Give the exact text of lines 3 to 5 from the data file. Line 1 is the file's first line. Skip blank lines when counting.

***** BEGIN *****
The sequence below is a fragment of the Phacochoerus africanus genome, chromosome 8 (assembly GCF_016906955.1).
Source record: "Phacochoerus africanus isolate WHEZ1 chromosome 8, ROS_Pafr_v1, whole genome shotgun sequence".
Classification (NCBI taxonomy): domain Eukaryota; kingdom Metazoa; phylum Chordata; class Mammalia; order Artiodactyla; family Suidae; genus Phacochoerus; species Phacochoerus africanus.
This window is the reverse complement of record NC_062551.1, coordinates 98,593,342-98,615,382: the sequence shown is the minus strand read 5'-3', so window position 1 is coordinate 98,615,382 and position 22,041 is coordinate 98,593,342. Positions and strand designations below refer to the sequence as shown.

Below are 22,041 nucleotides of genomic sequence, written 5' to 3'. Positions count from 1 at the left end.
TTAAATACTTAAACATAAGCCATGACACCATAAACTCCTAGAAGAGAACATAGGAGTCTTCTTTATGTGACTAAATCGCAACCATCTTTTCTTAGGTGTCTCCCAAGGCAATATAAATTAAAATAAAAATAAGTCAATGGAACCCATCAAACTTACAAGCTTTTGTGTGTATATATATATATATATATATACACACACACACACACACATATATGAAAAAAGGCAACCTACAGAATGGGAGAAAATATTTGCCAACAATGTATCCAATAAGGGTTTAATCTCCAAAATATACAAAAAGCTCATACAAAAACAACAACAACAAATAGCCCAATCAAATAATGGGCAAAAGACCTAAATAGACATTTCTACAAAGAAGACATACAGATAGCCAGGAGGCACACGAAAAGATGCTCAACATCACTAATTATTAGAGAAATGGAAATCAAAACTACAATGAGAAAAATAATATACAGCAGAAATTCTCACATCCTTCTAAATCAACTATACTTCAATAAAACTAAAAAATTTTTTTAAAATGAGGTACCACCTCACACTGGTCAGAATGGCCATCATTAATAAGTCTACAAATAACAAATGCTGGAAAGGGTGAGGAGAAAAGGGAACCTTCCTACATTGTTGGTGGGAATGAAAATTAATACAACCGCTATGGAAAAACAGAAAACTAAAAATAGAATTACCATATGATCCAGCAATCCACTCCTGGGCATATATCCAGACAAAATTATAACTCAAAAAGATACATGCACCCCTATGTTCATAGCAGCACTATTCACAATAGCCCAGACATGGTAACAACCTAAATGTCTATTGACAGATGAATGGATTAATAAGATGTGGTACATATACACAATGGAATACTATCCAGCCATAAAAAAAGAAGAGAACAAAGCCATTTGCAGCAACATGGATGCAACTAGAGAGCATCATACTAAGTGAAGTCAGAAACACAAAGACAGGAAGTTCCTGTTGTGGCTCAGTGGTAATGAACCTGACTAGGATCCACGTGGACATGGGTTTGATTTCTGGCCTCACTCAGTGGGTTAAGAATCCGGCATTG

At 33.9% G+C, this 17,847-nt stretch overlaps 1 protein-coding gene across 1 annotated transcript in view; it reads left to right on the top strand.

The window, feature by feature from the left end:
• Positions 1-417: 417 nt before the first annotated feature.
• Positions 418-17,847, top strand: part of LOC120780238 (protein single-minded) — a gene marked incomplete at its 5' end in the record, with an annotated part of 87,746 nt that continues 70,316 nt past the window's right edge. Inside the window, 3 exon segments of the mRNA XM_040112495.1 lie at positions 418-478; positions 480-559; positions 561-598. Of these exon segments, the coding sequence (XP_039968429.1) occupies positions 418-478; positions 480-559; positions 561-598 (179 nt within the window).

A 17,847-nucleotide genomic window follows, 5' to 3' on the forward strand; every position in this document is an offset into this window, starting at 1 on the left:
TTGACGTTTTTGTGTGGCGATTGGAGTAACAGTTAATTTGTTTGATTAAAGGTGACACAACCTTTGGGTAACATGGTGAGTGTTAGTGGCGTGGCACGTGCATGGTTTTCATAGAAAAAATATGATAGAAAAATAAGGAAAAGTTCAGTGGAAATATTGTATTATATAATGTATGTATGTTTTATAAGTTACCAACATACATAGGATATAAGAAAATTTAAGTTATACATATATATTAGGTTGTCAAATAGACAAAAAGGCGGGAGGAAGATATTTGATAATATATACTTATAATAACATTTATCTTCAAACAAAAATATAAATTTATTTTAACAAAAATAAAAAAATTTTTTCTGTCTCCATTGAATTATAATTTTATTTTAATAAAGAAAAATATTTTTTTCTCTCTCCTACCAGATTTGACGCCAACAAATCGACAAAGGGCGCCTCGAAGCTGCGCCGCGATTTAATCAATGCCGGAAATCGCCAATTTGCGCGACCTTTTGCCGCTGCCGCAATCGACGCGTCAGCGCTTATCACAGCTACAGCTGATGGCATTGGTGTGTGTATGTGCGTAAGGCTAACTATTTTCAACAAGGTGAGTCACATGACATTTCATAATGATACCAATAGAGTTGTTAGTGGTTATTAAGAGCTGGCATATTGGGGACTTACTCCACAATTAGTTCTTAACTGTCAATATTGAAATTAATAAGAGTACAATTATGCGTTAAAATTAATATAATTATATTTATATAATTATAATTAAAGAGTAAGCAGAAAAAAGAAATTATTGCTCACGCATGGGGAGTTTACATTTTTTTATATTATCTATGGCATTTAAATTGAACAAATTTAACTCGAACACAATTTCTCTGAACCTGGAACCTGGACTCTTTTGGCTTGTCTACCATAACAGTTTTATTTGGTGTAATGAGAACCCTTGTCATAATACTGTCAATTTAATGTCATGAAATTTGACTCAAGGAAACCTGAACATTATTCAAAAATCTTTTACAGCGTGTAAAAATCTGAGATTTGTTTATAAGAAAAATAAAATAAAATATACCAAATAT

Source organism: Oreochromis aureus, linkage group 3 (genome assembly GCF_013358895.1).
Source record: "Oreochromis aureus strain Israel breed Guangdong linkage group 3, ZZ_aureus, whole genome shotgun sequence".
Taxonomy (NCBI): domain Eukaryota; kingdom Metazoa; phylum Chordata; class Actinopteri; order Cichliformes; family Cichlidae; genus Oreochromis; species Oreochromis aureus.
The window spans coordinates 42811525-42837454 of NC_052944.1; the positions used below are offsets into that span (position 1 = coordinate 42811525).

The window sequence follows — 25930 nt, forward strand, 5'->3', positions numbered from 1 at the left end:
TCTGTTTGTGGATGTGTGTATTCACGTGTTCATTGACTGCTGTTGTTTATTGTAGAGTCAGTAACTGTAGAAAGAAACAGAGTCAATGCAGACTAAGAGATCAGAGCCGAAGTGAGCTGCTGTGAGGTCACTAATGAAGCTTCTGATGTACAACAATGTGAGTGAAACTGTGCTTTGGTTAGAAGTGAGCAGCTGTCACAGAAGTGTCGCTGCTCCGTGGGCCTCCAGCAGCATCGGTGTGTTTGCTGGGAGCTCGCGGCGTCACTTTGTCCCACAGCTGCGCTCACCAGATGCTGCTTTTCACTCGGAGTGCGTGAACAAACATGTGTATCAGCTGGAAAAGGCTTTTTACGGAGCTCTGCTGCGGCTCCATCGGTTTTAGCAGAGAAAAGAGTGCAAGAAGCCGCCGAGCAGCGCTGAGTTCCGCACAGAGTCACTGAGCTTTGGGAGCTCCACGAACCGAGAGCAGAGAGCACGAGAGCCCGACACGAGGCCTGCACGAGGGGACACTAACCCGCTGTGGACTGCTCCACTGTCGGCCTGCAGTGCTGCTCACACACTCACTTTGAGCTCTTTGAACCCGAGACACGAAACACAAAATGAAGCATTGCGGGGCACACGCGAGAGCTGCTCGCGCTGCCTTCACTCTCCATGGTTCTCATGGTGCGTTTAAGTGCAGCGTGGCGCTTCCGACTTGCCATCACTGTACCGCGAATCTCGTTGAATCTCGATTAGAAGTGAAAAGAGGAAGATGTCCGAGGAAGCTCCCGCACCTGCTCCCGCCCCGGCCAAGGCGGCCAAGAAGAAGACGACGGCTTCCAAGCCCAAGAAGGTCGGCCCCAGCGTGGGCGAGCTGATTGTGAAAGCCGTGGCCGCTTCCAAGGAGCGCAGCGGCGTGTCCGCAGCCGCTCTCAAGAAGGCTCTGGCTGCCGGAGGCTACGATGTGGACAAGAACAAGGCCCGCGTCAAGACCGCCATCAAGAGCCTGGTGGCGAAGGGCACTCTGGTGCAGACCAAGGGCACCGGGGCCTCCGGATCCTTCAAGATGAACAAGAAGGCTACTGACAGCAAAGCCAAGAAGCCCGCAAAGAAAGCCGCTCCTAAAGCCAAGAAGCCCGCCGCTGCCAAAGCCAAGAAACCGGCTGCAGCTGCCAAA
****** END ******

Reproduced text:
Classification (NCBI taxonomy): domain Eukaryota; kingdom Metazoa; phylum Chordata; class Mammalia; order Artiodactyla; family Suidae; genus Phacochoerus; species Phacochoerus africanus.
This window is the reverse complement of record NC_062551.1, coordinates 98,593,342-98,615,382: the sequence shown is the minus strand read 5'-3', so window position 1 is coordinate 98,615,382 and position 22,041 is coordinate 98,593,342. Positions and strand designations below refer to the sequence as shown.

Below are 22,041 nucleotides of genomic sequence, written 5' to 3'. Positions count from 1 at the left end.